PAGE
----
Ironically enough, the letter ‘C’ was central to the design of Curl Curl Residence: curves, compactness, and climactic conditions. In one final twist of fate, the architect chosen to undertake the job was none other than CplusC Architectural Workshop.
When CplusC was approached to create a two-bedroom home on Sydney’s northern beaches, they were confronted with that age-old architectural sum of material, time, space and cost-efficiency – all while needing to reconcile the tension between privacy and views.
In addition to the above, the client wanted a home that would last – something that should be at the heart of every architectural project, but a prerequisite that is increasingly falling by the wayside. Despite a construction program of just 24 weeks, CplusC conceived of an age-in-place strategy that would allow Curl Curl Residence decades of relevance.
The form of the building was to perform a feat of math and gymnastics, maximising the internal floor area without compromising external amenity. The result is a shape that is by turns straight and curved, its sculptural form staging plays of light and shadow throughout the day. This language of curves follows through to the interior, where door handles, deck shapes and balustrades were all chosen or shaped for their similar forms. Exposed roof beams and a custom-designed skylight work to bring in the building’s characteristic shadow play.
“The joinery is an integral part of the design and planning strategies in this home. The central unit acts as a service spine, a concept more commonly found in commercial properties,” says the architect.
“The joinery unit splits the public and private spaces in the home. The line of the unit is continued on the ceiling plan, creating a sense of stepping through rather than past the unit. At the edge of the room, the ceiling is pulled back to let natural light into the room without compromising privacy. On a site which is relatively exposed to foot traffic, this is a way to enjoy private viewings and light. The decision to leave the joists exposed opens up the opportunity for shadow play throughout the day.
“Wooden battens over the windows permit light to enter the room while providing privacy for the occupants, as vision is only provided straight on. Combined with the wrap-around, curved skylight, the house is provided with natural light and privacy year-round.”
Not only does the internal form of Curl Curl Residence provide coherence with the exterior, it also enabled the architects to eliminate trip thresholds and avoid circulation dead ends. Furniture and other specifications were chosen specifically to contribute to this sense of mobility.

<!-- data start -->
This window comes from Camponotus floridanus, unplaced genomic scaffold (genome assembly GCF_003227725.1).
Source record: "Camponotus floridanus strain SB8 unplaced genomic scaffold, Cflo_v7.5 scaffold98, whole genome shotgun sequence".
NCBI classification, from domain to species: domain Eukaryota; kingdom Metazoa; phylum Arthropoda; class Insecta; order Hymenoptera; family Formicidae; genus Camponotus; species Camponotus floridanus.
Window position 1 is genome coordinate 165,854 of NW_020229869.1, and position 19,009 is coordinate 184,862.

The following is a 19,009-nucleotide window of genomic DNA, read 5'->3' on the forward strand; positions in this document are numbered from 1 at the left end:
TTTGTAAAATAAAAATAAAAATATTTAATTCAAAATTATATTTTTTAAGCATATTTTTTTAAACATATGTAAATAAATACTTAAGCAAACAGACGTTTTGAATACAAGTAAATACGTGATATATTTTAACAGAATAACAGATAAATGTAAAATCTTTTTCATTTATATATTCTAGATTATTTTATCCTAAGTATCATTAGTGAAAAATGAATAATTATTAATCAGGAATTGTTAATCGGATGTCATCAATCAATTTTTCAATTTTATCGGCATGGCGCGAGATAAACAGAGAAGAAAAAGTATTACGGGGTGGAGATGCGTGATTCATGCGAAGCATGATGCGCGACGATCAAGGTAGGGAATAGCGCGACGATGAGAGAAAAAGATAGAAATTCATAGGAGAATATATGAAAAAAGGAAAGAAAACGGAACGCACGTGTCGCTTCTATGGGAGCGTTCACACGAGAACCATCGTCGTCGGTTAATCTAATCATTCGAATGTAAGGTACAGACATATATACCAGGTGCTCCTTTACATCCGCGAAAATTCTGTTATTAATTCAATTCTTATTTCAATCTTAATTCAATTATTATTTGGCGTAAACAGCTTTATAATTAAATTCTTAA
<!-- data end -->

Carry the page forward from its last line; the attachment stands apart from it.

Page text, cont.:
“[Specified furnishings] were chosen to complement not just the colours and the style of the space, but also its form,” says CplusC. “For instance, the Stilnovo Arch Lamp with Marble Base echoes the curves of Curl Curl Residence. Because of the large expanse the stem provides, the light is centred in the room without being ceiling suspended.
“The island bench is a key element to ensuring to room flows and functions well. Many iterations were sketched and tested before the final configuration was determined. Island benches remain popular due to their flexibility and adaptability. In this case, the overall geometry of the bench picks up on the curve motif of the house. The kitchen island incorporates a double sink directly opposite the cooktop, allowing the chef to move between kitchen tasks with minimal movement.”
As a coastal home, Curl Curl Residence needed to come prepared with a robust climactic response. The building responds to changing conditions through “natural ventilation in all directions, two integral fish ponds and vegetation that cool the summer breeze, and large awnings and timber screening to shade living areas whilst providing privacy”. These ponds are recessed behind the building and screened with timber battens, creating personal outdoor spaces for each bedroom that also work to keep the temperature consistent.
The home’s visual drama comes courtesy of materials. Specifically, the contrast of blonde on black wood shows just how effective a material can be “when used well and in harmony with natural effects of light and shadow”.
“On the façade, the black-stained western red cedar of the exterior is juxtaposed with the oiled battens over the window and shadowed by nearby vegetation,” says the architect. “Pulled slightly away from the wall, the battens have a subtle shadow line [that] gives form to the hidden window, while a narrow strip of blue sky frames the elevation beautifully and shows the crisp finish of the roof flashing to advantage. Almost hidden against the darkness of the cladding, a black down light gives a dramatic lighting effect at night.
“Private views from the living room and deck have been created through clever material and landscape use, despite being on the street edge of the home. This effect is achieved through a combination of careful consideration of levels of vegetation.”